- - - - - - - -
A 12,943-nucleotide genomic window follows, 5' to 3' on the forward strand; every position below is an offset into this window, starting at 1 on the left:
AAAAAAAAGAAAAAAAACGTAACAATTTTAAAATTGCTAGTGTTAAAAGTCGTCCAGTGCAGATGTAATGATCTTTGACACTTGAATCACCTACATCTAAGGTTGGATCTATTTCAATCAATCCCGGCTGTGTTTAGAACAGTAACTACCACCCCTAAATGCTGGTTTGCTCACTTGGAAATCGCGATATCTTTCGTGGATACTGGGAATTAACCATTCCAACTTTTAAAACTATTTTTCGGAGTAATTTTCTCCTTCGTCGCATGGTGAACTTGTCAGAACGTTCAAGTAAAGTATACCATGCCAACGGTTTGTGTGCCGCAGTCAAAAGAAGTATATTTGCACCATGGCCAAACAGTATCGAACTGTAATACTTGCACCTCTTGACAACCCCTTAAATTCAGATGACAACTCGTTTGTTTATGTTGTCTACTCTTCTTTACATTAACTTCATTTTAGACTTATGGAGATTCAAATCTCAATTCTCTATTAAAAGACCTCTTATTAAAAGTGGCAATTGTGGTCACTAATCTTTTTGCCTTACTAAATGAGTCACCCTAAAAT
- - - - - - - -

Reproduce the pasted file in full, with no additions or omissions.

A 12,943-nucleotide genomic window follows, 5' to 3' on the forward strand; every position below is an offset into this window, starting at 1 on the left:
AAAAAAAAGAAAAAAAACGTAACAATTTTAAAATTGCTAGTGTTAAAAGTCGTCCAGTGCAGATGTAATGATCTTTGACACTTGAATCACCTACATCTAAGGTTGGATCTATTTCAATCAATCCCGGCTGTGTTTAGAACAGTAACTACCACCCCTAAATGCTGGTTTGCTCACTTGGAAATCGCGATATCTTTCGTGGATACTGGGAATTAACCATTCCAACTTTTAAAACTATTTTTCGGAGTAATTTTCTCCTTCGTCGCATGGTGAACTTGTCAGAACGTTCAAGTAAAGTATACCATGCCAACGGTTTGTGTGCCGCAGTCAAAAGAAGTATATTTGCACCATGGCCAAACAGTATCGAACTGTAATACTTGCACCTCTTGACAACCCCTTAAATTCAGATGACAACTCGTTTGTTTATGTTGTCTACTCTTCTTTACATTAACTTCATTTTAGACTTATGGAGATTCAAATCTCAATTCTCTATTAAAAGACCTCTTATTAAAAGTGGCAATTGTGGTCACTAATCTTTTTGCCTTACTAAATGAGTCACCCTAAAAT